New Jersey workers’ compensation insurance
Workers' compensation insurance covers the cost of work-related injuries. It's required for all New Jersey businesses that have employees, including part-time workers.
Who needs workers’ comp insurance in New Jersey?
Each state has different workers’ compensation laws, and in New Jersey, workers’ compensation insurance is mandatory for all employers with one or more employees.
Part-time and seasonal employees must be covered by workers’ compensation insurance if they are paid wages or salaries and have taxes deducted. Coverage is not required for contractors, interns, and volunteers.
New Jersey state law provides some exceptions for employers covered by federal programs and partners in partnerships.
Do New Jersey business owners need to carry workers’ compensation?
A self-employed person isn't required to buy workers’ comp insurance. New Jersey requirements do not mandate this coverage for sole proprietors with no employees, members of limited liability companies (LLC), freelancers, or independent contractors.
However, you should consider buying this coverage even if it's not required. Your health insurance might not cover injuries that are related to work, which would leave you responsible for medical bills. On top of that, you would miss out on wage replacement benefits that can help keep your business running while you recover.
How much does workers' compensation coverage cost in New Jersey?
Estimated employer rates for workers’ compensation in New Jersey are $1.45 per $100 in covered payroll.
Your workers' comp cost is calculated based on a few factors, including:
- Number of employees
- Coverage limits
- Annual payroll
- Claims history
- Industry and risk factors
How does workers’ comp work in New Jersey?
Workers' compensation insurance covers the cost of treatment for injured workers. It also provides 70% of a worker's average weekly wage during recovery if the injured employee is disabled for more than seven days.
Workers' compensation benefits [PDF] in New Jersey include:
- Medical benefits that cover all medical treatment for the injury
- Temporary disability benefits to replace lost wages
- Permanent partial disability benefits
- Permanent total disability benefits
For example, if an IT tech or software developer is diagnosed with carpal tunnel syndrome due to keyboard overuse, your workers' comp policy would pay for their medical expenses, including long-term medication and physical therapy.
Or, if an employee at your IT consulting firm trips in the office stairwell and suffers a concussion, then your workers' comp policy would pay for their ambulance ride and emergency room visit.
Policies usually include employer's liability insurance, which can help cover legal expenses if an employee blames their employer for an injury. However, the exclusive remedy provision in most workers' comp policies prohibits an employee from suing their employer if they accept workers' comp benefits.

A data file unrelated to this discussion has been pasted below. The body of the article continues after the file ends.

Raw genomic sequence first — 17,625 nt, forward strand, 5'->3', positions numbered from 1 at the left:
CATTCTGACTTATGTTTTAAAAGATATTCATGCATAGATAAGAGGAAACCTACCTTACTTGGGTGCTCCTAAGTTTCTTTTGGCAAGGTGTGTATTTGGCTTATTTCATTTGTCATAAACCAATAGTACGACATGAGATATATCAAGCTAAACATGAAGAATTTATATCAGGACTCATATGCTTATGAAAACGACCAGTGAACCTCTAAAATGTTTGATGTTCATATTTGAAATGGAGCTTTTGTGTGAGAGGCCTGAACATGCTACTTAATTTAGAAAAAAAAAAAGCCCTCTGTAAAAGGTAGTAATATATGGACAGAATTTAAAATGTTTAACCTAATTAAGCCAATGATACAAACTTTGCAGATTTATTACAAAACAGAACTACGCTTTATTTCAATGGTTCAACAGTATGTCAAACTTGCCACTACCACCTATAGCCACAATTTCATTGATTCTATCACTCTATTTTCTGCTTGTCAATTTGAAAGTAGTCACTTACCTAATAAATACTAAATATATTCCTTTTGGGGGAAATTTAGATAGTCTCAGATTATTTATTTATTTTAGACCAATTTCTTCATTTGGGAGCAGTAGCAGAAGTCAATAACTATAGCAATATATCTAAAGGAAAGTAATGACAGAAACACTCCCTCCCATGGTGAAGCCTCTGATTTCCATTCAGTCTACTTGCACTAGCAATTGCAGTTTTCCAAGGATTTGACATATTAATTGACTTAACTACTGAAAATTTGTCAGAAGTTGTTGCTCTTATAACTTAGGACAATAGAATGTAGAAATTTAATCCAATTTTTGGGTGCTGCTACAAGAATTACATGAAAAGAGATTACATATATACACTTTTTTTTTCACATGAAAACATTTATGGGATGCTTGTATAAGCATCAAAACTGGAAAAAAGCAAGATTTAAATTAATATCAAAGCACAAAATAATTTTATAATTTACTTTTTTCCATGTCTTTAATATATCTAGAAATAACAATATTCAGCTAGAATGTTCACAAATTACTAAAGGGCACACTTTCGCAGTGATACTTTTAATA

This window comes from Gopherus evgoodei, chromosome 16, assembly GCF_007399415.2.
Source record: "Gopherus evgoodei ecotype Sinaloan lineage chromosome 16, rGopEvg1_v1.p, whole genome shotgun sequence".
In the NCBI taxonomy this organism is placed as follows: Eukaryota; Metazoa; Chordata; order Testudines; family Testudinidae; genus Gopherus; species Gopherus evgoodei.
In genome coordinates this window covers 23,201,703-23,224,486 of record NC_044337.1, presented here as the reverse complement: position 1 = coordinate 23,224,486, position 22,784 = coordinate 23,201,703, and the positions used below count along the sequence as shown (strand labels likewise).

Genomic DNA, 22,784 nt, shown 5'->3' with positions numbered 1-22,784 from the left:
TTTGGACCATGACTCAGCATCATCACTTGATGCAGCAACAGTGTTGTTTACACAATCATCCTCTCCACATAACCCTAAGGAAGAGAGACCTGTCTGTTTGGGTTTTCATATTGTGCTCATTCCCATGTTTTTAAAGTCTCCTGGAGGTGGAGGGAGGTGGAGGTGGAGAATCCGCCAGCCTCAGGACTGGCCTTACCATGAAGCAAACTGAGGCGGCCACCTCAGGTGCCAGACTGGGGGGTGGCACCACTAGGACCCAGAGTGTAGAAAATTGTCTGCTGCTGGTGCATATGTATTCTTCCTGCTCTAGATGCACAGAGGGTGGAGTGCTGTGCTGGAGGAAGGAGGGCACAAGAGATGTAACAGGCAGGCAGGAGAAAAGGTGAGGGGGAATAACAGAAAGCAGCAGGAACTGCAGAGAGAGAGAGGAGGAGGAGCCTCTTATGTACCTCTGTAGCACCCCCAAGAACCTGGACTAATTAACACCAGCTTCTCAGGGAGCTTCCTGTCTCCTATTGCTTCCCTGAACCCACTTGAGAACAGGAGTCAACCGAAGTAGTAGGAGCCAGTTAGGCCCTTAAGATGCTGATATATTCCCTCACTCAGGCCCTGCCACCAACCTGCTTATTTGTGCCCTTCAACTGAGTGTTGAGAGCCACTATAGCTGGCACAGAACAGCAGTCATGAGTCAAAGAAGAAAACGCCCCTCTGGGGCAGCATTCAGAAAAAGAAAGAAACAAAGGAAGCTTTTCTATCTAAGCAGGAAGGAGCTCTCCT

When is an injury covered by workers’ comp?
There are specific guidelines for when an injury must be covered under workers’ compensation. New Jersey law indicates that the requirements are as follows:
- The employee’s injury took place while performing a job
- The employee’s injury was too serious to be treated with basic first aid
- The employee receives a standard paycheck that has taxes deducted each pay period
What are the penalties for not having workers’ comp in New Jersey?
The Department of Labor and Workforce Development's Division of Workers' Compensation regulates and enforces workers’ compensation in New Jersey. Failure to carry appropriate workers’ comp insurance for your business can result in penalties that range from administrative fines to criminal charges as severe as fourth-degree felonies.
The financial penalties are up to $5,000 for the first 20 days of noncompliance and up to $5,000 for each 10-day period thereafter. These penalties are delivered in the form of liens against the employer, and prosecution is through seizure of property.
Workers’ compensation settlements in New Jersey
It can be beneficial to both employees and business owners to reach a workers’ compensation settlement. The State of New Jersey has two types of settlement arrangements:
- Section 20 settlement: If the insurance company denied all or part of a workers' compensation claim, the employee and the insurance company could still agree to a full and final settlement as a lump sum. That would mean that the employee gives up all rights to future claims related to that injury, including future medical care
- Section 22 settlement: In this situation, the insurance company agrees to pay permanent disability benefits in installments. This would not require the employee to give up rights to future medical care, and if the condition worsens, the claim could be reopened and additional benefits requested. This additional claim can be made for two years from the final payment of the original settlement
Several factors affect the outcome of a workers’ compensation settlement. New Jersey claims can be contingent upon the severity of the injury, needs for ongoing medical care, pre-injury wages, ability to return to work, and other pieces of evidence presented.
Workers’ compensation statute of limitations in New Jersey
An injured employee must file a workers' comp claim within a specific statute of limitations. New Jersey’s time limit for filing a claim is two years from the date of injury or the date of the last payment of compensation, whichever is later.
If the injury is an ongoing occupational illness, the claim must be filed within two years of the date the worker became aware of the condition.
Get free quotes and compare policies with TechInsurance
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